Factory options for the Arnolt-Bristol included a front sway bar, remote shifter, 11-inch Alfin drum brakes, convertible top, bumpers, Borrani KO steel wheels (nine sets were sold, and one car was sold with Borrani wire wheels) and several different rear end gear ratios. A special racing fuel tank was installed in some of the race cars but was never offered for sale to the public. Late in 1959 and 60, the 12-inch bell-shaped Bristol drum setup was offered, and in 1961 Bristol front disc brakes were offered to retro fit to the Arnolt-Bristol. The majority of the cars had steel bodies, with aluminum trunk and hood.
The cars came with an owner's manual, spares manual and shop workbook, as well as a spare wheel and tire and complete tool kit. Additional items such as Arnolt key fobs, neck ties, ice buckets and Arnolt logo head scarves were available from the company. A wide variety of promotional literature, including brochures and postcards, was also produced.
All of the cars were originally sold with Bristol BS1 MkII six-cylinder engines; some have subsequently been fitted with other engines.
All Arnolt-Bristols were built between January 14, 1953, and December 12, 1959. The majority were built in 1954 and 1959. A total of 142 cars were produced, of which 12 were written off after a factory fire. The fire-damaged cars were used as a source of spares by Arnolt in later years. The total production included six coupes, and two aluminum alloy-bodied cars. One of the cars was originally right hand drive: the rest were all left hand drive. One of the cars never received a body, and was used as a rolling chassis for auto shows. This chassis is still in the possession of the Arnolt family.
Approximately 85 of the cars are still known to be extant, in conditions that vary from needing complete restoration to concours quality.
Despite the racing successes, the cars did not sell well.
Some of the cars did not sell until after 1960, and the last car to be sold, fitted with four headlights, remained unsold until 1968.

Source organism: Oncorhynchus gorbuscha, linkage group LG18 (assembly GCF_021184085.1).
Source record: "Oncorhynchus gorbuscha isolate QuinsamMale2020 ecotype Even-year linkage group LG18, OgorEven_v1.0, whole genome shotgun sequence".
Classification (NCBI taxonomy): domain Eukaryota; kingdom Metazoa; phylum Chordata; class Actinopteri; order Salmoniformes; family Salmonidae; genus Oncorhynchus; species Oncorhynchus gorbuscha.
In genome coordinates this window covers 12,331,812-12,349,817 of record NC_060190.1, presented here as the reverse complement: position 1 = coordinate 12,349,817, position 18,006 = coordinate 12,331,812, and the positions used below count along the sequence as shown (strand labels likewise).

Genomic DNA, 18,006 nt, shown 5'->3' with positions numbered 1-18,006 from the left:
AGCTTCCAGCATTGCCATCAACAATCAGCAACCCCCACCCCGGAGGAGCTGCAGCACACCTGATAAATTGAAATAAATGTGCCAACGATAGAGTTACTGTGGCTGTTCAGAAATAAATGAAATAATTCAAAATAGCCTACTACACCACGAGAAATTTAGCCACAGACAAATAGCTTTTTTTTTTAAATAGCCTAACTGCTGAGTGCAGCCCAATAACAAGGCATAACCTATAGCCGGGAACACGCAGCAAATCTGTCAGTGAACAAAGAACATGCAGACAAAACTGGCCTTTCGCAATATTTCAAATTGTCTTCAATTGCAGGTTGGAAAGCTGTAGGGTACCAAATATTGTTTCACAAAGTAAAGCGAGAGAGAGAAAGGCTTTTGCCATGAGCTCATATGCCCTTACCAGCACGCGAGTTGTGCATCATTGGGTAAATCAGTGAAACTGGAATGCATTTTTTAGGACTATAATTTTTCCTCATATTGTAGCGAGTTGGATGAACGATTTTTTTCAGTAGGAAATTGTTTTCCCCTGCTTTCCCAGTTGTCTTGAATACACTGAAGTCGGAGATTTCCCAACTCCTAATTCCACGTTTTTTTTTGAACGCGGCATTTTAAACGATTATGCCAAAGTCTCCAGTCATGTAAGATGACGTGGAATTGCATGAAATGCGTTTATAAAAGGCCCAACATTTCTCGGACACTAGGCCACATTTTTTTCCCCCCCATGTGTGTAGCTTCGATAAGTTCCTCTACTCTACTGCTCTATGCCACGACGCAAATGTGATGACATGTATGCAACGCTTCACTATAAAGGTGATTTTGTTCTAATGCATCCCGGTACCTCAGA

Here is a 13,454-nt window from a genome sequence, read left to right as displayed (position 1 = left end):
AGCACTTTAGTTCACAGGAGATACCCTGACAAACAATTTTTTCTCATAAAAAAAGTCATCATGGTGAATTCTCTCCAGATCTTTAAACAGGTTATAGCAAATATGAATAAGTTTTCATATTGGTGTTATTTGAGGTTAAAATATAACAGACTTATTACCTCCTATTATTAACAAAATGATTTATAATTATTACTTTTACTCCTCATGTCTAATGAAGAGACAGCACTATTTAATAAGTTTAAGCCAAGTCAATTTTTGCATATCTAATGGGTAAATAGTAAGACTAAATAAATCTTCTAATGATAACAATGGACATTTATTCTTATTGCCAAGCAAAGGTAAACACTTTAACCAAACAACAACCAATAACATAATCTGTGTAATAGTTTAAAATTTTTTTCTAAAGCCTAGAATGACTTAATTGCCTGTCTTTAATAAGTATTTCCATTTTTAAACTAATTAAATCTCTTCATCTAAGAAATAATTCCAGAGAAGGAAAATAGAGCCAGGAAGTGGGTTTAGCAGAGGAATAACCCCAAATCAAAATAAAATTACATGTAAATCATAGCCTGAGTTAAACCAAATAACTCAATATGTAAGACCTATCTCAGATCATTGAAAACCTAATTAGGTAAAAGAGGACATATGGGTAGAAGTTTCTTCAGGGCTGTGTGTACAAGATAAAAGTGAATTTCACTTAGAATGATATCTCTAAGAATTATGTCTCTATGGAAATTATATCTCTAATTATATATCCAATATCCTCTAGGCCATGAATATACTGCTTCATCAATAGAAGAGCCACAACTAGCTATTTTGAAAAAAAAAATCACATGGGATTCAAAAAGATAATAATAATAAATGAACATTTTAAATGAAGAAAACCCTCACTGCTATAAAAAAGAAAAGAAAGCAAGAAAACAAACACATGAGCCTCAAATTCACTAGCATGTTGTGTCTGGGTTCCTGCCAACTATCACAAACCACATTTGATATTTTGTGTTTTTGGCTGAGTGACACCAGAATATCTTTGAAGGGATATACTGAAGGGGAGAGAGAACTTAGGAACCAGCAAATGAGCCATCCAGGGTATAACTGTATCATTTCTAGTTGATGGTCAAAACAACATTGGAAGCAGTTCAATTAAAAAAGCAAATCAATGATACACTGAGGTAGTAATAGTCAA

This section possibly contains original research. (February 2018) (Learn how and when to remove this template message)
A number of published sources have contained errors on the production numbers of the Arnolt-Bristol. In part, this may be because some authors production or sales figures have been compared to existing copies of the S.H. Arnolt sales ledger. It is important to note that this ledger only records sales of the cars in the United States. As a result, European sales were not included. One result is that several sources claim only three coupes were built, when there were in fact six: one was sold in France and the other two in Spain (the chassis numbers of all of which are recorded in the Bristol Owner's Club registry). At the Paris Auto Show in 1955, an up-and-coming actor, Lee Marvin, saw the Arnolt-Bristol coupe and purchased it. In later years, Marvin would win the Oscar for Best Actor, and after his death, his ultra-rare Arnolt-Bristol Coupe (the only Arnolt ever built with the coved front fenders that would inspire the Corvette designers) sold at auction for $451,000.
A second misconception is that the cars were originally fitted with any engines other than the Bristol six-cylinder. All Arnolt-Bristols were originally sold with the Bristol engine; S.H. Arnolt did not fit any other engines. In later years, thanks to the spacious engine compartment, a variety of larger engines such as American V8s have been fitted to individual cars.
A third misconception is that S.H. Arnolt built the cars. The Arnolt-Bristol was built in Filton as a powered chassis; the body was fitted by Bertone in Italy, and only final assembly, fitting of options, prep work and (occasionally) paint and upholstery changes were done in Warsaw, Indiana.
- Melissen, Wouter (2008-11-17). "1954 - 1961 Arnolt-Bristol Bolide Roadster". Ultimate Car Page. Archived from the original on 2016-03-03.
- "1957 Sebring 12 Hours from Bob Ballenger" Champion Motorsports April 3, 2008. Retrieved on April 12, 2008.
- "1957 Sebring 12 Hours" Team DAN World Sports Car Championship. Archived 2015-09-24 at the Wayback Machine Retrieved on April 12, 2008.
- "Sebring 12 Hours 1960" Racing Sports Cars . Retrieved on April 12, 2008.